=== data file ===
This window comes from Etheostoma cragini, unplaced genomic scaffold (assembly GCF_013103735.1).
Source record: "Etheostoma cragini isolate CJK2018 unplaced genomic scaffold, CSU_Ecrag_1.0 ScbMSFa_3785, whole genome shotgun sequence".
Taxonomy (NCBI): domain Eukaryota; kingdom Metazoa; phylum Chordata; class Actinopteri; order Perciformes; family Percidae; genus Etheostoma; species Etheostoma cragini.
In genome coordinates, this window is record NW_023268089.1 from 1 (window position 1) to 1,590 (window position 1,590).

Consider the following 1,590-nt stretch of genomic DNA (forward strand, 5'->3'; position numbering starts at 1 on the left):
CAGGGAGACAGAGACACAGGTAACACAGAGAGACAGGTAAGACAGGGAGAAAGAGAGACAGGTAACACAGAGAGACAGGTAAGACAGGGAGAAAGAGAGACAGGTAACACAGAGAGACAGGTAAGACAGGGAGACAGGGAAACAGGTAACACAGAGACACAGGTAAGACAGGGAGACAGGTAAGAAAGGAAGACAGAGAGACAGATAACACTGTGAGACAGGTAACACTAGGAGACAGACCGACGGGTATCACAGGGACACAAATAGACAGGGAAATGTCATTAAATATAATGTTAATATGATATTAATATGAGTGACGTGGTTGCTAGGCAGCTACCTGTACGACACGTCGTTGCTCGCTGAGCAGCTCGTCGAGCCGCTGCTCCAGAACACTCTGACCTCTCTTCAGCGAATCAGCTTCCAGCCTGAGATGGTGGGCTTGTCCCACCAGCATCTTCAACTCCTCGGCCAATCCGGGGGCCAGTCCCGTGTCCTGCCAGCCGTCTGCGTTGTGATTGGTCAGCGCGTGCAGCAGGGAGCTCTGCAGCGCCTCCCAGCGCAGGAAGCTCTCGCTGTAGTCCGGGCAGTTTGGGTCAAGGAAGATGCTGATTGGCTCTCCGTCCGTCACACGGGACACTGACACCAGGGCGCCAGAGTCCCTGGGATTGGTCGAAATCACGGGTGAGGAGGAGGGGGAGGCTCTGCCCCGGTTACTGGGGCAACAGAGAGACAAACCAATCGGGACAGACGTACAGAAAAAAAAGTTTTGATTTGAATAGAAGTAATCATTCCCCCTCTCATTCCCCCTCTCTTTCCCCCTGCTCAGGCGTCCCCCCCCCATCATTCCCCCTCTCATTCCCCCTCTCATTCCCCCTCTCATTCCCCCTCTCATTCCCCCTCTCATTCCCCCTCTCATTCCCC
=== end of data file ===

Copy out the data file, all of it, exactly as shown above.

This window comes from Etheostoma cragini, unplaced genomic scaffold (assembly GCF_013103735.1).
Source record: "Etheostoma cragini isolate CJK2018 unplaced genomic scaffold, CSU_Ecrag_1.0 ScbMSFa_3785, whole genome shotgun sequence".
Taxonomy (NCBI): domain Eukaryota; kingdom Metazoa; phylum Chordata; class Actinopteri; order Perciformes; family Percidae; genus Etheostoma; species Etheostoma cragini.
In genome coordinates, this window is record NW_023268089.1 from 1 (window position 1) to 1,590 (window position 1,590).

Consider the following 1,590-nt stretch of genomic DNA (forward strand, 5'->3'; position numbering starts at 1 on the left):
CAGGGAGACAGAGACACAGGTAACACAGAGAGACAGGTAAGACAGGGAGAAAGAGAGACAGGTAACACAGAGAGACAGGTAAGACAGGGAGAAAGAGAGACAGGTAACACAGAGAGACAGGTAAGACAGGGAGACAGGGAAACAGGTAACACAGAGACACAGGTAAGACAGGGAGACAGGTAAGAAAGGAAGACAGAGAGACAGATAACACTGTGAGACAGGTAACACTAGGAGACAGACCGACGGGTATCACAGGGACACAAATAGACAGGGAAATGTCATTAAATATAATGTTAATATGATATTAATATGAGTGACGTGGTTGCTAGGCAGCTACCTGTACGACACGTCGTTGCTCGCTGAGCAGCTCGTCGAGCCGCTGCTCCAGAACACTCTGACCTCTCTTCAGCGAATCAGCTTCCAGCCTGAGATGGTGGGCTTGTCCCACCAGCATCTTCAACTCCTCGGCCAATCCGGGGGCCAGTCCCGTGTCCTGCCAGCCGTCTGCGTTGTGATTGGTCAGCGCGTGCAGCAGGGAGCTCTGCAGCGCCTCCCAGCGCAGGAAGCTCTCGCTGTAGTCCGGGCAGTTTGGGTCAAGGAAGATGCTGATTGGCTCTCCGTCCGTCACACGGGACACTGACACCAGGGCGCCAGAGTCCCTGGGATTGGTCGAAATCACGGGTGAGGAGGAGGGGGAGGCTCTGCCCCGGTTACTGGGGCAACAGAGAGACAAACCAATCGGGACAGACGTACAGAAAAAAAAGTTTTGATTTGAATAGAAGTAATCATTCCCCCTCTCATTCCCCCTCTCTTTCCCCCTGCTCAGGCGTCCCCCCCCCATCATTCCCCCTCTCATTCCCCCTCTCATTCCCCCTCTCATTCCCCCTCTCATTCCCCCTCTCATTCCCCCTCTCATTCCCC